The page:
I cannot say that I really watched the Crocodile Hunter more than a couple of times, mostly in passing, but his death was tragic from an ecological standpoint. Few others have reached out in the preservation of ecosystems as well as the care and understanding of nature's most obscure and dangerous animals in a more oddly eloquent way than the heavy-accented Australian.
However, following Irwin's death, reports began to surface that stingrays were being killed and mutilated by people- probably out of both fear and revenge. Such action is both ignorant and in exact opposition of what Steve Irwin would have wanted. The Times-Online reported, "The dead stingrays have been discovered on two beaches in Queensland State, where Mr. Irwin lived and ran his popular wildlife park, Australia Zoo. Two of the unfortunate rays, discovered today, were retrieved with their tails lopped off, according to local fishery officials."
Equally tragic and ironic were the deaths of Timothy Treadwell and Amie Huguenard, who were killed by the grizzly bears they so endeared while producing the documentary Grizzly Man. However, many people are attacked and killed by animals- most often by bears and dogs. In almost every case, the responsible animals are tracked and killed, as well as any others guilty by association. This action by humans as a measure of revenge against animals is certain, regardless of celebrity status or the type of attack.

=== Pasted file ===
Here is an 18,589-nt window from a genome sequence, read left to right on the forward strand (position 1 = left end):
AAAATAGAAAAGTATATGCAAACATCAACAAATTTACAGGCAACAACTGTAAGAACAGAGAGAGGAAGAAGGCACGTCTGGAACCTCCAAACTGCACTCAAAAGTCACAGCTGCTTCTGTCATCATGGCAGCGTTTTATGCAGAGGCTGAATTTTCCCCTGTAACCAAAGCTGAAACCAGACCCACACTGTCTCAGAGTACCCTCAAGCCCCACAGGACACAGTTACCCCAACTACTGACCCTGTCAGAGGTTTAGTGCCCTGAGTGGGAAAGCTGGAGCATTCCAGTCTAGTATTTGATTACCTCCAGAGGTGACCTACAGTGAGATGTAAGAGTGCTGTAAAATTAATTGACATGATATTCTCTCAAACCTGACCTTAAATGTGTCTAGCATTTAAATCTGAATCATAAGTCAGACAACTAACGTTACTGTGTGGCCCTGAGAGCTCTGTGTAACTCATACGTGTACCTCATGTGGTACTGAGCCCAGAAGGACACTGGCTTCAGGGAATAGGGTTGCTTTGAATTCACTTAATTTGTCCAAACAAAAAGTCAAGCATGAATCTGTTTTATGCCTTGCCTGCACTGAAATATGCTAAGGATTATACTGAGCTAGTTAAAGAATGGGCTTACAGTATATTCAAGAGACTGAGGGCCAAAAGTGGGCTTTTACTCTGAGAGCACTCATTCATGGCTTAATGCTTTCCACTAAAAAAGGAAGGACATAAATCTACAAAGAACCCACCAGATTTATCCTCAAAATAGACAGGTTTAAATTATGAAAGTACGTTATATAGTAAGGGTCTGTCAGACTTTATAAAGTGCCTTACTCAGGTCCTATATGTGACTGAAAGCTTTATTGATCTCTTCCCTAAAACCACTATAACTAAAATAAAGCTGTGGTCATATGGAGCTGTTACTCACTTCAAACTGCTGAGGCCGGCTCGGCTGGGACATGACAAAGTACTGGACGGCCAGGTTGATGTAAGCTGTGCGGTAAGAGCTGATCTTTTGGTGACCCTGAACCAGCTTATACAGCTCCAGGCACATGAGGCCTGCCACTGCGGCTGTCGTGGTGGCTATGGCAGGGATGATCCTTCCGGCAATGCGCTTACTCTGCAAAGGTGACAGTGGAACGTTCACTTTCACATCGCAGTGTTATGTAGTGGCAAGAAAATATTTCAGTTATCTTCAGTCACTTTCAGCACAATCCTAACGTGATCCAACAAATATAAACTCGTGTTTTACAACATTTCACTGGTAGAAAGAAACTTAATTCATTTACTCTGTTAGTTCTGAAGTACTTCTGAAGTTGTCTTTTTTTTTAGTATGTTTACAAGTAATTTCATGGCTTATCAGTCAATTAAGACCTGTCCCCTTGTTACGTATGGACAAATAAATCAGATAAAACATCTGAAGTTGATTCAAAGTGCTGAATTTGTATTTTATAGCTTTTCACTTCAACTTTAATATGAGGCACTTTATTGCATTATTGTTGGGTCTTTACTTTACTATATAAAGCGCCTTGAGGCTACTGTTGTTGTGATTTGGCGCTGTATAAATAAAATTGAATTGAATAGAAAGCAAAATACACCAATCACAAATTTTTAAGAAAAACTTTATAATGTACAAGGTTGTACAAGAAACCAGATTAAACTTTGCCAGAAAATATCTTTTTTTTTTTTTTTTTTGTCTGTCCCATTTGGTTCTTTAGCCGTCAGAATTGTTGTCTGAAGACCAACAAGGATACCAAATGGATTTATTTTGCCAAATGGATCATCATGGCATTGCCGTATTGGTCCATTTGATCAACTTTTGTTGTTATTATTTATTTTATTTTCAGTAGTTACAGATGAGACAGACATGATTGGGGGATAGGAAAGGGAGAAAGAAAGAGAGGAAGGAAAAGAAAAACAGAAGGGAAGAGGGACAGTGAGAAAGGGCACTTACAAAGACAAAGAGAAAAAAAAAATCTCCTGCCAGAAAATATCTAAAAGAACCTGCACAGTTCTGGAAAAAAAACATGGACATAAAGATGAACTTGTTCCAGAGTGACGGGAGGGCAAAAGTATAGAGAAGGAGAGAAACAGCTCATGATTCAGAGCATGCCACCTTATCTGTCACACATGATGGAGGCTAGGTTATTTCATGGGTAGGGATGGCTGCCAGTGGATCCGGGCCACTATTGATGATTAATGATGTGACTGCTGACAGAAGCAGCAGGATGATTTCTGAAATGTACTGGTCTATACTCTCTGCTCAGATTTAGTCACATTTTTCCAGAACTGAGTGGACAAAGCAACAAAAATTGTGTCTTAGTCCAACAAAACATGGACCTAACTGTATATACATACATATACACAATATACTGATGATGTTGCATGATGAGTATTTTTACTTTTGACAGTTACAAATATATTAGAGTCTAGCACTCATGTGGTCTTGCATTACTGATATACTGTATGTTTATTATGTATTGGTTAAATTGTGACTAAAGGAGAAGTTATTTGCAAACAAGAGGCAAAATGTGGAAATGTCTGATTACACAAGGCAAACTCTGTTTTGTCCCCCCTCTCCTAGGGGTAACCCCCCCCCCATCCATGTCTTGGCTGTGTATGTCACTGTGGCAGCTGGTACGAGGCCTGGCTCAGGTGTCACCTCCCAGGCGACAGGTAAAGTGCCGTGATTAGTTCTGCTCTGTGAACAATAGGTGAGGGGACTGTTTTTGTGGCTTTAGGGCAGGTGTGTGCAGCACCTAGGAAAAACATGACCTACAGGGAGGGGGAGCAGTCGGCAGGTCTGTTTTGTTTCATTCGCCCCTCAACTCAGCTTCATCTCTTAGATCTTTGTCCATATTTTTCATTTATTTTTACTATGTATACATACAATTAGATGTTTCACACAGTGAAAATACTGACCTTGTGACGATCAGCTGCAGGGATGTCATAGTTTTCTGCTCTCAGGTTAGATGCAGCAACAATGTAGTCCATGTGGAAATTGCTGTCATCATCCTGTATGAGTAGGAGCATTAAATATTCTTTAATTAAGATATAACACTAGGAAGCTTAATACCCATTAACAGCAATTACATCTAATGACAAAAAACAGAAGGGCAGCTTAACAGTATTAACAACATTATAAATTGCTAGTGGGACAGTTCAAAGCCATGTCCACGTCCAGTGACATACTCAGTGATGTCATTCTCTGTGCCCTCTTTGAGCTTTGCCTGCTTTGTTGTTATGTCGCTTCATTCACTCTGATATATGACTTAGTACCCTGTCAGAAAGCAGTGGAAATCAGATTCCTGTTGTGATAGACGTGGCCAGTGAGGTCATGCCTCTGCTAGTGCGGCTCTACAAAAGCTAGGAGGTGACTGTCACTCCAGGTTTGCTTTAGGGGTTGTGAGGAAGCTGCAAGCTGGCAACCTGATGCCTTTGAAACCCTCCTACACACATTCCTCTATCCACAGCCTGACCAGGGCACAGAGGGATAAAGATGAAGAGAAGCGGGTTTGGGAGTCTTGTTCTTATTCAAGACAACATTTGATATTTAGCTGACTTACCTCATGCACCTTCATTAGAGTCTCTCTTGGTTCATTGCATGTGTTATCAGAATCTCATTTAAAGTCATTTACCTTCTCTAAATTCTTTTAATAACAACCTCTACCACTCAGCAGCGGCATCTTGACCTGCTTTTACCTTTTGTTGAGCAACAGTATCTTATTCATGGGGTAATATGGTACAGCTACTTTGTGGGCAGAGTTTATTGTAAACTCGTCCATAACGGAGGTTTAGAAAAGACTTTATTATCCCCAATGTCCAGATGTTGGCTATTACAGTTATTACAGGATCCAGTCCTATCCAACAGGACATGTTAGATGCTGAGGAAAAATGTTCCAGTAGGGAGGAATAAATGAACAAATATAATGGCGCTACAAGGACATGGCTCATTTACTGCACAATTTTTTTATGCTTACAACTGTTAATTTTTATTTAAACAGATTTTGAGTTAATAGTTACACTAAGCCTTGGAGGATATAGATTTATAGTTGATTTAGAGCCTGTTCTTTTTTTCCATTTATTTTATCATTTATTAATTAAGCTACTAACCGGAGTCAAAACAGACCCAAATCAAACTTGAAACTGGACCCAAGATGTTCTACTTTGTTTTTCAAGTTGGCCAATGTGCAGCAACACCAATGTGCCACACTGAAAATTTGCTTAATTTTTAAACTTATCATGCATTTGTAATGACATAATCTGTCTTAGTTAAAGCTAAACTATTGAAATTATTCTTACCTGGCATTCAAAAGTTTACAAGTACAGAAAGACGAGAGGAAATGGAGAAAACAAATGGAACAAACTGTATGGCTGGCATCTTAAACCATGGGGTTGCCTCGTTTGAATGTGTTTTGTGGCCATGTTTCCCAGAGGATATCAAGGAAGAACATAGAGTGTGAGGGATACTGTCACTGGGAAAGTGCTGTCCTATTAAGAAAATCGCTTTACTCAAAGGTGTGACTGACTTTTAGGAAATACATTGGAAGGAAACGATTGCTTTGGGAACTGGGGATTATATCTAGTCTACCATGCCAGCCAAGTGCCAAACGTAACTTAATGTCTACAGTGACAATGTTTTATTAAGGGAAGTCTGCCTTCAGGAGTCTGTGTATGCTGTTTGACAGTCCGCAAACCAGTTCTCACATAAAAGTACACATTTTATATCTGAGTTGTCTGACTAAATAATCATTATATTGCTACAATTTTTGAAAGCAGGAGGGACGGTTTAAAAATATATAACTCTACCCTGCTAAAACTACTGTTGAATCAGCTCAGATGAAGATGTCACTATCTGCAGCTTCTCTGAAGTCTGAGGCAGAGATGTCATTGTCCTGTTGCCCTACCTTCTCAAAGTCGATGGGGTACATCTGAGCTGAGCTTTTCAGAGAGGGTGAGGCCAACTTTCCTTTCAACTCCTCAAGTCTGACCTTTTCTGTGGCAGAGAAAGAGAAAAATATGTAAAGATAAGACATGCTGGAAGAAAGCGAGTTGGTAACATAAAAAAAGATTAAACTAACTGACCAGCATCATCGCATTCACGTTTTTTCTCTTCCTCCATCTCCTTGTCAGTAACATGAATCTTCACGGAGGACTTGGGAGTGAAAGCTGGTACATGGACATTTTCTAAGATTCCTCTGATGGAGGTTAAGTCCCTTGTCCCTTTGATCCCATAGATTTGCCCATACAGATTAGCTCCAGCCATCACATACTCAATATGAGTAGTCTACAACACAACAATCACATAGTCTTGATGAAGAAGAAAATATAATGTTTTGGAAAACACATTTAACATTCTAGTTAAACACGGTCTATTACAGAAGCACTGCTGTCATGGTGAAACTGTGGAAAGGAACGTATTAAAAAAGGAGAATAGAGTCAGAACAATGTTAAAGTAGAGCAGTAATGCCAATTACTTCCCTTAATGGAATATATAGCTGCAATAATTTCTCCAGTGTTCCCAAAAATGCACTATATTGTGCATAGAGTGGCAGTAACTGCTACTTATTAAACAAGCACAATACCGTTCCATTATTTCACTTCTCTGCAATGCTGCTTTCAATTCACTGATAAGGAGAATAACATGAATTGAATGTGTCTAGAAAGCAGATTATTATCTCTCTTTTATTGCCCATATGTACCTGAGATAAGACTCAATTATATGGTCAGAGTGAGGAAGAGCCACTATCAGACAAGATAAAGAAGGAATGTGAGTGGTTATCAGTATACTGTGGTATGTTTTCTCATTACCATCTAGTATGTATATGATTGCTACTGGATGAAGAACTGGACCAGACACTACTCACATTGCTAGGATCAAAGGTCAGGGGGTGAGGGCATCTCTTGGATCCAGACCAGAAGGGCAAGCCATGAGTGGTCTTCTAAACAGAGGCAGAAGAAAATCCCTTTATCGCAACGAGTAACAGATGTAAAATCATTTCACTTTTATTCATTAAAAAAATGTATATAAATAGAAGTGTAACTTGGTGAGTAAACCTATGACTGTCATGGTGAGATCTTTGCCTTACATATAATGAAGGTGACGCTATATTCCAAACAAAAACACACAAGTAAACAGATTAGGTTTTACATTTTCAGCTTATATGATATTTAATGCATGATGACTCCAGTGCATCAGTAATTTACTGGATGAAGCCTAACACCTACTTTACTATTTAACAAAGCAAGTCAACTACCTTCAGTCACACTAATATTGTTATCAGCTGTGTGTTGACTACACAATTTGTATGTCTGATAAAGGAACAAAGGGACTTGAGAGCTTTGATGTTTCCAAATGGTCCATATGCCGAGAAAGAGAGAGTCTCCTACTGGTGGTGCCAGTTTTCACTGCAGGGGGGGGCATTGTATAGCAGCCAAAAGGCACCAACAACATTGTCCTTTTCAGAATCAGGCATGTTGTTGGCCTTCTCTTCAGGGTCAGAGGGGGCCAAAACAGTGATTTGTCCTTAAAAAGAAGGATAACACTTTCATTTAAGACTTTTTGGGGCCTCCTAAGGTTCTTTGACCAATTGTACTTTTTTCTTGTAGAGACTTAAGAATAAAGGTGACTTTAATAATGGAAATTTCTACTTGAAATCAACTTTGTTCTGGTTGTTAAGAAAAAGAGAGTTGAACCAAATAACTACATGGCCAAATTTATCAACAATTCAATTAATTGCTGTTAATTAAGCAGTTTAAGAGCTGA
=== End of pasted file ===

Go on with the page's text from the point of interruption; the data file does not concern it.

An attack on humans is a death sentence for the animal. This is difficult to understand since these animals are acting like the animals we insist they are. When we expect them to accept the abuse of living for human appetite we separate them from their consciousness, pain and spirit. When animals harm a human, suddenly they are conniving murderers. This is a deplorable sentence when one considers that some of the animals, such as pit bulls, are bred specifically for their aggressiveness. And others, such as bears, are acting in a manner consistent with their genetic programming- an argument that saves human murderers from the death penalty on the grounds of lacking mental capacity.
I understand the premise that if an animal attacks one person, it might attack and harm another. Of course, this automatically dismisses the idea that attack was provoked by an insensitive or abusive human. It also dismisses the criminal plea of temporary insanity. There is no trial or witness testimony, the animal, and often others like it, is executed as readily as possible.
I realize that this is an uphill argument, but sometimes I wonder just how much we want nature's deck stacked in our favor. It as though no other species have a say as to what happens on our planet. It is not enough that we destroy their habitats and pollute the planet's air and water. It is not enough that many live and die miserably on "factory farms" or are tested on for human benefit. Humans rule and we decide which animals are to be food, which are to survive and when to execute those that question our authority. Our domination seems to forbid any measure taken by an animal in fighting back and protecting itself. It is apparent that natural selection and the survival of the fittest only apply to other species- humans have crowned themselves exempt from nature's struggles. Consequently, it is somewhat ironic that the more we attempt to distinguish ourselves from nature's cruelty, as a civilized being, the more harm we seem to inflict on other species.
Post a Comment